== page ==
This is the power of our God.  In this power – in His power — are our strength and our hope.  In this power – in His power — is the reason we shall not lose heart.  We are His church, and the gates of hell will not stand against us.

At Babel, God confused the tongues of the nations; at Pentecost He reversed the confusion.  At Babel, God scattered the people in judgment; at Pentecost He distributed the people to publish the gospel to all the nations.

At Babel, the people used language to advance a human agenda; at Pentecost, language became a sign to declare the power of God.  At Babel, disunity radiated outward as when a stone causes ripples in a pond; at Pentecost, people flew together as iron filings to a magnet.

Our God is ever merciful.  In the Garden, he drove man out so he could not continue to eat from the tree of life and live forever in his sinful state.  At Babel, He drove man away, delaying judgment on the City of Man and affording His creatures an opportunity of repentance.

Only God could tolerate the sin of His creatures; only God could provide a remedy for it.  After the great flood, when God looked down and saw that sin was once again rampant on the earth, He called Abraham out of Ur of the Chaldees to begin to form a people for His holy name.

Later He would send a man, born of a woman, born under the law, to complete the work.  This man, after His resurrection from the dead but before His ascension into heaven, would commission His apostles, or messengers, to “make disciples of all nations,” going “to the end of the earth” to take the gospel to every nation, tribe, tongue and people.

But wait, He told them, until you receive the gift of the Holy Spirit.  They received that gift on this day, Pentecost, the 50th day after the Feast of Unleavened Bread, which was celebrated at the time of harvest.  In God’s economy the harvest of grain would ever thereafter trigger the memory of the harvest of souls.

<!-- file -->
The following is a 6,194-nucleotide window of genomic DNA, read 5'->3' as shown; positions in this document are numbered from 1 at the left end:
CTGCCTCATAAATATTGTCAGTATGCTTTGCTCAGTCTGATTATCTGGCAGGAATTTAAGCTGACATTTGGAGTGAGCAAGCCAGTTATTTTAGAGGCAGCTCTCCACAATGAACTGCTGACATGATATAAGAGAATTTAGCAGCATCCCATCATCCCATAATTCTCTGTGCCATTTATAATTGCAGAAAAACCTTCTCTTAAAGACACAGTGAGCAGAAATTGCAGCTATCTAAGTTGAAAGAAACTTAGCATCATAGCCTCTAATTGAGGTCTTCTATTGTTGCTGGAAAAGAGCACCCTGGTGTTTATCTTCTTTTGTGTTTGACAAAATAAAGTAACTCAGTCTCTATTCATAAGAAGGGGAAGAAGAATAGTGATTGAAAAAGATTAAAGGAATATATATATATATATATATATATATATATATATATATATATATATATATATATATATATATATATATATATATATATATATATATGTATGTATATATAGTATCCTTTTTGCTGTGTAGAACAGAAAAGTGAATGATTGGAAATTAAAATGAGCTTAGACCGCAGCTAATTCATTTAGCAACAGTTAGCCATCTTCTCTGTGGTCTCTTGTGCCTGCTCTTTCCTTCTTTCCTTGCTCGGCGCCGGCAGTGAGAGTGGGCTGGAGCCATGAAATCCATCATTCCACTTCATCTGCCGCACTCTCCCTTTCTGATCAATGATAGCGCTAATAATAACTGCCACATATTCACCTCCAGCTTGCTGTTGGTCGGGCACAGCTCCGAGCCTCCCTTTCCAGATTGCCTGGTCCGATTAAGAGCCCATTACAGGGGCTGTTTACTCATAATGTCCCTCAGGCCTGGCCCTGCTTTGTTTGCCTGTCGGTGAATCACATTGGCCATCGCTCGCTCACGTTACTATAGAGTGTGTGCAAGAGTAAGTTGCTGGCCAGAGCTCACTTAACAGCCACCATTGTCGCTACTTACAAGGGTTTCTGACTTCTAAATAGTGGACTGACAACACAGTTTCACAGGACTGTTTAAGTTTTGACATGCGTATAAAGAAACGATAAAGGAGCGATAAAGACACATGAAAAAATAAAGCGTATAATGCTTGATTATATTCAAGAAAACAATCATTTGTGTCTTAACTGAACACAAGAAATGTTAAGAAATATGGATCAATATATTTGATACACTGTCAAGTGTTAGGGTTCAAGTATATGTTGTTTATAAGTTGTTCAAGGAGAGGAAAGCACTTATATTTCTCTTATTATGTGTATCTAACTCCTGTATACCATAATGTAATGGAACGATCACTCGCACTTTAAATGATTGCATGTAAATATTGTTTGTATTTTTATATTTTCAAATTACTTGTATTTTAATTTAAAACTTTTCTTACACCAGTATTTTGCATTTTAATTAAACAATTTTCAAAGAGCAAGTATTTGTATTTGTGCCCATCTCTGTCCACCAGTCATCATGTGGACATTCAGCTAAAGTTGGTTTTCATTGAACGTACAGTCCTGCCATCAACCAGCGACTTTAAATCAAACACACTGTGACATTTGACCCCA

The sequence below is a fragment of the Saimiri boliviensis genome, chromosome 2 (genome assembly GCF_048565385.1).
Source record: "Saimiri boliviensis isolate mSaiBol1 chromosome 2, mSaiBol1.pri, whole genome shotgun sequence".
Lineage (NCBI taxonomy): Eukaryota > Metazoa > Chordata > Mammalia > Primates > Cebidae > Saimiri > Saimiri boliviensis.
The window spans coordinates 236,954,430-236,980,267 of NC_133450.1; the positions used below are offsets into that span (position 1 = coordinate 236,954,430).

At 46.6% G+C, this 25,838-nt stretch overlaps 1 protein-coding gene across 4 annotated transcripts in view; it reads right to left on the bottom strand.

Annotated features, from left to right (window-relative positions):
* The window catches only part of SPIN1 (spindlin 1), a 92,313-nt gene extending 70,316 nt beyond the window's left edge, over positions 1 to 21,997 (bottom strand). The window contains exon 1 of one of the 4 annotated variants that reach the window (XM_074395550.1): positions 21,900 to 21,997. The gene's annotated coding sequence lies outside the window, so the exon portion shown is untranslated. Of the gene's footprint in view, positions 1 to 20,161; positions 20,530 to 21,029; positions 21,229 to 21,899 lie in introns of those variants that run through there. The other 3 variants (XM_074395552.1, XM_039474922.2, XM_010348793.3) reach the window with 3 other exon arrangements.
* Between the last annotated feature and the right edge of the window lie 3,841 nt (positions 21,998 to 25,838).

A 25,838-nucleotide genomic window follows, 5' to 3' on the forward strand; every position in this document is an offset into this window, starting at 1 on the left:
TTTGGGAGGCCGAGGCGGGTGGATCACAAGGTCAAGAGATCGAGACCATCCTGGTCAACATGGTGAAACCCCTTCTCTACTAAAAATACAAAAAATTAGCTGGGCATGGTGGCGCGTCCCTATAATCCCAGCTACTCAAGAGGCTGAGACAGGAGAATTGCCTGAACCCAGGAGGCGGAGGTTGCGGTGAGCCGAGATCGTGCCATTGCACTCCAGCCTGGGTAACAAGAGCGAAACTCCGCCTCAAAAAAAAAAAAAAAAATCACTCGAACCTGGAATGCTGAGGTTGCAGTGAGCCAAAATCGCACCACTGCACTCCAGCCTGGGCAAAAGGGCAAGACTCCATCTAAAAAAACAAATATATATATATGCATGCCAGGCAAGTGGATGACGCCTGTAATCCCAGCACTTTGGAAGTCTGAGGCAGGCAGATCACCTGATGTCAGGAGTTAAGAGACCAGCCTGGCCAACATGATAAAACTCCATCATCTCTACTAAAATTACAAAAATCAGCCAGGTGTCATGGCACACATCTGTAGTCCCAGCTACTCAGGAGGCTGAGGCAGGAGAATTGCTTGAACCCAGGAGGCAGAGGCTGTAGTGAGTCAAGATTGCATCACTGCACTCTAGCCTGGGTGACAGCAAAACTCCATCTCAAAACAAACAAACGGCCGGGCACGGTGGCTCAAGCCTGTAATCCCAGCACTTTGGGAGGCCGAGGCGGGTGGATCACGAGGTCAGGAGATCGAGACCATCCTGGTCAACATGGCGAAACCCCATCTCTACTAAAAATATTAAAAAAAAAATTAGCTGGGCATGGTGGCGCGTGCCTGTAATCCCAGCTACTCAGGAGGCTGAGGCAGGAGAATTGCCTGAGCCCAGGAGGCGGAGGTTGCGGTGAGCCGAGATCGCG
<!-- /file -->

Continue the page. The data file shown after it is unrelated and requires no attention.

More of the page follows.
Even back in the day of the prophet Joel, God had promised to send His people a Helper.  The Son would pray to the Father, and the Father would send this Helper.  Of course, not everyone is astute enough to recognize a helper when the Father sends one.  I recall one soul who did.

This woman received a call at work informing her that her daughter was sick.  On her way to the school, she stopped at the pharmacy to get medicine.  When she got back to her car she found that in her haste she had locked her keys inside.

She spied an old rusty coat hanger on the ground.  She had heard of using a coat hanger to pop the lock, but even as she picked it up she thought, “I have no idea how to use this.”

She bowed her head and asked God to send a helper.  In less than five minutes a beat-up old motorcycle pulled up. The rider wore a scraggly red beard and a do-rag.  He got off of his motorcycle and asked if he could help.

The woman said: “Oh, yes, please, my daughter is sick. I’ve locked my keys in my car. I must pick her up. Can you use this hanger to unlock my car?”

The biker said, “No problem.”  He walked over to the car, and in less than a minute the door was open. The distraught woman hugged him and through her tears of gratitude she said, “Thank you so much! You are a very nice man.”

The biker replied “Lady, I am not a nice man. I just got out of prison yesterday.  I was in for car theft.”

The woman hugged him again, sobbing, “Oh, thank you, God!  You even sent me a professional!”

Now, that’s discernment.

One thing the Holy Spirit would teach us is that there is no true unity among men if not through God.  The vertical relationship must always precede the horizontal. The Holy Trinity is the model for all relationships.

Each of its three Persons has a role and the roles harmonize perfectly.  Even when one submits to another – as when the Son does the bidding of the Father even at the cost of His life – none becomes less than the others.

Instruction of this sort defies human understanding . . . and it is the way of ordering all relationships in our once and future state, in the garden and in glory.  It seems so foreign to us because we dwell today in the City of Man, and man’s government looks nothing like God’s.

God imposed it on His creation, when Jews from all points of the Diaspora, or dispersion, had assembled in Jerusalem to celebrate the feast.  It arrived with the force of a “rushing mighty wind.”  Not for the first time did God act by way of a wind.  Not by chance is the word for “breath” and “wind” and “spirit” the same in both Hebrew and Greek.

At Pentecost, the “mighty rushing wind” and “divided tongues, as of fire” — do you recall the burning bush? — brought God’s remedy for the rifts between man and God and man and man that sin produced.  Man dedicated the Tower of Babel, the house sin built, to the premise that man can unite with man while freezing God out.